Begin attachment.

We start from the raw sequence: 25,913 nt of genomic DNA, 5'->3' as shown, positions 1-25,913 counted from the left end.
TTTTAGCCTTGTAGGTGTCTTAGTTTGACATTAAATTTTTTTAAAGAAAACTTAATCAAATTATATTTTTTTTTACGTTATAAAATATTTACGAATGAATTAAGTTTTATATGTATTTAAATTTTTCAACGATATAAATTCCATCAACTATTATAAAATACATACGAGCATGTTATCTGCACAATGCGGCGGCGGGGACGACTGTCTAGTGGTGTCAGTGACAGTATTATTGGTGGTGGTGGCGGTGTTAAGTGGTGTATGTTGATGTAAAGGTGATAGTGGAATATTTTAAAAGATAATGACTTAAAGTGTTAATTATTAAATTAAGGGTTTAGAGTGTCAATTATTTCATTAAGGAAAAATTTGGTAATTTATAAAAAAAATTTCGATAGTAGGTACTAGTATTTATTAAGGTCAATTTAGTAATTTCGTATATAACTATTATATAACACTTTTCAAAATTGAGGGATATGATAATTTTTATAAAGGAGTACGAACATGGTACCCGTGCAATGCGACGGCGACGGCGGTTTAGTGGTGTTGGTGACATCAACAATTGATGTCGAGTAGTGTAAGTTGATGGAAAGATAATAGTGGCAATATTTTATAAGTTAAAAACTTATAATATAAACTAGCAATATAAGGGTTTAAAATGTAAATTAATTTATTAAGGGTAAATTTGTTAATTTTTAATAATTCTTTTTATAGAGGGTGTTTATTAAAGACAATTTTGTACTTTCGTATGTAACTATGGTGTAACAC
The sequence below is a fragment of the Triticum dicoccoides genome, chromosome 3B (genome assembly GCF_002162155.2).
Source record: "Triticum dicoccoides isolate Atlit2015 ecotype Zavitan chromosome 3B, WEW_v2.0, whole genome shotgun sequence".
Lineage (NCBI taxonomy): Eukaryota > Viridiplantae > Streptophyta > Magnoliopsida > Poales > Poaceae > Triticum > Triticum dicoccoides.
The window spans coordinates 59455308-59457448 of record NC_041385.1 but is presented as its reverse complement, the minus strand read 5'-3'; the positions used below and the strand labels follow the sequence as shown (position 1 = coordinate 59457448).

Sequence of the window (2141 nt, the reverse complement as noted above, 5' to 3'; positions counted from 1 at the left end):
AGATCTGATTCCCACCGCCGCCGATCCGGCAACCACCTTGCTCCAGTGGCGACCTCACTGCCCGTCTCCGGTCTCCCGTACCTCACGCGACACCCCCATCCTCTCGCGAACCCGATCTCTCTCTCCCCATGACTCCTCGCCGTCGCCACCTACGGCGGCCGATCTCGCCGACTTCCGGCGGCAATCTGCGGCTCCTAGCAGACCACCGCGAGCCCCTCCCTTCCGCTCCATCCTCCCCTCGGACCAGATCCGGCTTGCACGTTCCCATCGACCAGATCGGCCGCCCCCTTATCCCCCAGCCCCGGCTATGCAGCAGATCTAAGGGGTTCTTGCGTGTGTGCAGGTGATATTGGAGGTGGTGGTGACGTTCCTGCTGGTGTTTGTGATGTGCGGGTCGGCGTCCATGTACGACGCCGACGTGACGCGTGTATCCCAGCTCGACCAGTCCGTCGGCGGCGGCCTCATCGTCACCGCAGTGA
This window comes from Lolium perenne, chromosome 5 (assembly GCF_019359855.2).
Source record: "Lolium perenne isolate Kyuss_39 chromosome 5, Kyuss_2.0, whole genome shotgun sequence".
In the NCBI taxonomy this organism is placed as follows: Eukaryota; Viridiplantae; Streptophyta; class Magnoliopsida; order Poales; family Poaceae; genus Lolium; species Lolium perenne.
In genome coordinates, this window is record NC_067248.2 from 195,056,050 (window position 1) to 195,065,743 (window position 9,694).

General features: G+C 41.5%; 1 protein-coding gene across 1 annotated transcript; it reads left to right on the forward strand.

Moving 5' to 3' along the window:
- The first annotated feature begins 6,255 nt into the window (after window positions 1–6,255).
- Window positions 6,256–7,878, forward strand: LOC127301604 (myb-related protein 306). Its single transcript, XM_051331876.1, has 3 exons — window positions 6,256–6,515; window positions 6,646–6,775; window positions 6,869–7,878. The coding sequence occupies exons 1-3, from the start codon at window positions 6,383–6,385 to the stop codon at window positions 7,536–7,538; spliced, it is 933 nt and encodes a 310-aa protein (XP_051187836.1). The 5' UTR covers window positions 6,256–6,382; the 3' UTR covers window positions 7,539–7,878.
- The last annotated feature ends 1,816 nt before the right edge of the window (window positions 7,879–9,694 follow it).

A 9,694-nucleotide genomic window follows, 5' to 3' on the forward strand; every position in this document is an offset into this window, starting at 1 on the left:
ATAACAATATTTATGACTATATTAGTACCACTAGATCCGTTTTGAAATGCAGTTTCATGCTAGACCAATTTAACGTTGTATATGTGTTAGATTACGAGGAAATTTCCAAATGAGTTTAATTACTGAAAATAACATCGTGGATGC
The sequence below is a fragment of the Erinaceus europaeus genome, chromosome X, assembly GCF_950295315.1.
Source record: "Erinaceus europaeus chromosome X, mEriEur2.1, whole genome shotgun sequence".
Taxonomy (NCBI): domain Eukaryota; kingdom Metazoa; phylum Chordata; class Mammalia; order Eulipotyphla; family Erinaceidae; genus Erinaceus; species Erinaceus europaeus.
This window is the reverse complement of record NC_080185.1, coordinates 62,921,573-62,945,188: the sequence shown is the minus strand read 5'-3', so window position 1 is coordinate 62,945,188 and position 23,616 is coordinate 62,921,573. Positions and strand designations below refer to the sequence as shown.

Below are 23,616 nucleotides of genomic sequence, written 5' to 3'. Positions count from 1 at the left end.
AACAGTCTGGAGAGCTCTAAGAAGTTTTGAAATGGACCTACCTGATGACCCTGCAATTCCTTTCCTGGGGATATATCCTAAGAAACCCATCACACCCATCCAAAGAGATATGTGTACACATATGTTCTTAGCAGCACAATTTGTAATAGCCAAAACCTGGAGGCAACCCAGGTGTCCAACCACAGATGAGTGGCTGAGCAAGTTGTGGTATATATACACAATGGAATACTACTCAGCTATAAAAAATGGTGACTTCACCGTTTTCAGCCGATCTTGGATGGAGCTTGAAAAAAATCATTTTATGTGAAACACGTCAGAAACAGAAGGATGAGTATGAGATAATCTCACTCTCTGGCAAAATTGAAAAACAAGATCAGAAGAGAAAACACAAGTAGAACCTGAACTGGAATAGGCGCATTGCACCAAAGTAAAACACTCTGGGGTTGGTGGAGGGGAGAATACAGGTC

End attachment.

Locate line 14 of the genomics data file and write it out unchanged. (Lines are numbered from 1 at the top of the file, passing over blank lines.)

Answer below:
Moving 5' to 3' along the window: